The statute of limitations (SOL) sets the amount of time a victim or prosecutor has to file a sex abuse lawsuit. If you file a lawsuit after the SOL expires, the case will be dismissed. New Jersey has very different criminal and civil sexual abuse statutes of limitations.
It is important to remember that the statute of limitations that applies in your case is typically the one that was in place at the time of the abuse. This means that even though the SOL may have been lengthened since the incident, if time has run out, it cannot be restarted.
Civil Lawsuits for Sexual Abuse
In a civil lawsuit, a victim of sexual abuse demands compensation and damages from his or her abuser. You may be entitled to economic and non-economic damages, including compensation for your pain and suffering.
In New Jersey, you must file a civil sexual abuse case within two years of the time you should have reasonably discovered abuse-related damage. In other words, if the statute may be tolled or paused if you have:
- Repressed memories, or
- Did not understand the conduct was abusive.
- While the Legislature has repeatedly attempted to lengthen the statute of limitations, the proposed bills have not been approved.
If sexual abuse occurs at your workplace, you may also have a sexual harassment lawsuit under federal law. You must file a complaint (or charge) with the Equal Employment Opportunity Commission (EEOC) within 300 days of the sexual abuse or harassment. The EEOC will investigate your claim and determine whether it will pursue a lawsuit on your behalf. If it decides not to litigate your claim, it will issue a Right to Sue letter. You must file a federal lawsuit within 90 days of the EEOC’s Right to Sue letter.
Criminal Cases for Sexual Abuse
Criminal sexual abuse cases are filed by the State of New Jersey on behalf of a victim. In order to file criminal charges, you must notify the law enforcement of the sexual abuse. The authorities will investigate your claims and a prosecutor may file criminal charges against your abuser. If a suspect is found guilty of criminal conduct, he or she may serve significant jail time and have to register as a sex offender.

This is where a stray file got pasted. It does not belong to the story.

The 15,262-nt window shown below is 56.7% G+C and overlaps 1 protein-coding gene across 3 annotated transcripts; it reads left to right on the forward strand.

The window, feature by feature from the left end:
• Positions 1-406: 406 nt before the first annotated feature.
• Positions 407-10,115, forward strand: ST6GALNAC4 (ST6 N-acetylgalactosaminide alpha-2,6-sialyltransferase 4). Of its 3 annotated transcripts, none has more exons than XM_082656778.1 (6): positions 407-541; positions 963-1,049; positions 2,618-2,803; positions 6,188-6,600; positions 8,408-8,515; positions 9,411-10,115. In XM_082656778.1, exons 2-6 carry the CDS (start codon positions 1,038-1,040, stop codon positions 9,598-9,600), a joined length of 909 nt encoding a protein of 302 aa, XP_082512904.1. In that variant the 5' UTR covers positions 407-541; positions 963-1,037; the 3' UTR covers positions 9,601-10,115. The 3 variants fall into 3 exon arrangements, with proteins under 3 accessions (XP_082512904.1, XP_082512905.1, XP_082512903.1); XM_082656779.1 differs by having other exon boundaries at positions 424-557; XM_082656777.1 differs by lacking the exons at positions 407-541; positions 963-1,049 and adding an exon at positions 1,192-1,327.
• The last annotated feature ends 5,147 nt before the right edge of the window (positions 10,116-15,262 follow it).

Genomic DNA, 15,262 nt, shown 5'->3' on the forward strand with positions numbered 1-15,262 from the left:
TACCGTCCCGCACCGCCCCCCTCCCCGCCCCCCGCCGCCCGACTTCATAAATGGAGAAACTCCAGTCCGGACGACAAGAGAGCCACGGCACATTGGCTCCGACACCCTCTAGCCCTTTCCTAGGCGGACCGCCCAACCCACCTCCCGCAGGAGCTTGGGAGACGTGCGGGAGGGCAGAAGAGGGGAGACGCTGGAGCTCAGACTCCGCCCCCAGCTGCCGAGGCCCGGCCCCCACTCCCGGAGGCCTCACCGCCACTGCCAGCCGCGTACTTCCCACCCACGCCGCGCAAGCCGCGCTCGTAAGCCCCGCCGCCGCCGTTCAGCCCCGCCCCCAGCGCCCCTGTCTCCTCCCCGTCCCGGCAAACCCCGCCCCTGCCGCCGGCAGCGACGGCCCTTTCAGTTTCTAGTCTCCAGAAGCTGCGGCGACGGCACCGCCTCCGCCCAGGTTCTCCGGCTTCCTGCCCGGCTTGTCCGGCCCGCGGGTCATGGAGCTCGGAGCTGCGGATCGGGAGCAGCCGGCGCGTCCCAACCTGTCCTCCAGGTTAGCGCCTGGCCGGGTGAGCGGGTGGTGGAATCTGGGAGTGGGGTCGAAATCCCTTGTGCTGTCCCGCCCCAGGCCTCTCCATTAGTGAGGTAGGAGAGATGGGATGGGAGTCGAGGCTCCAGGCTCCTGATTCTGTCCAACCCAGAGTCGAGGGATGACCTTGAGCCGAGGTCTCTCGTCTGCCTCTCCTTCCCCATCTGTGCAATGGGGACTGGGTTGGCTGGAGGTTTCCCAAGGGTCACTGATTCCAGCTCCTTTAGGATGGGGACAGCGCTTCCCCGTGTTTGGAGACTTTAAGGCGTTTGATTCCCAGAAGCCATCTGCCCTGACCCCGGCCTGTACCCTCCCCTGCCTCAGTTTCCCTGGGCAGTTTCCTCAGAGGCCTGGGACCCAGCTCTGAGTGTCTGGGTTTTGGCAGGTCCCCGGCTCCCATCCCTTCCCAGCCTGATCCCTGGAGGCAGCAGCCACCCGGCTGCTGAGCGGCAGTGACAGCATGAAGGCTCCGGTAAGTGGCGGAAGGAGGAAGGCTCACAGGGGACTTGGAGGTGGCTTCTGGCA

New Jersey does not have a statute of limitations for sexual assault claims. (Most sexual acts involving a child or rape are considered sexual assault.) Other offenses, including criminal sexual contact, must be filed within five years. However, if DNA evidence is involved, the SOL does not begin to run until the State has the evidence necessary to identify a suspect. Similarly, the five-year statute of limitations does not begin to run in a case involving a minor until the victim’s 18th birthday.
Do I Need a Lawyer?
Filing a lawsuit against an abuser can be emotionally draining. Sexual abuse claims may involve a detailed legal and factual analysis, as well as strict procedural rules. A personal injury lawyer can guide you through the process, educate you about your rights, and offer emotional support. You may also want to file criminal charges with a law enforcement agency.
If you are facing sexual abuse charges and prosecution, a criminal defense lawyer can help you understand your rights. Time is of the essence, so talk to an attorney as soon as possible.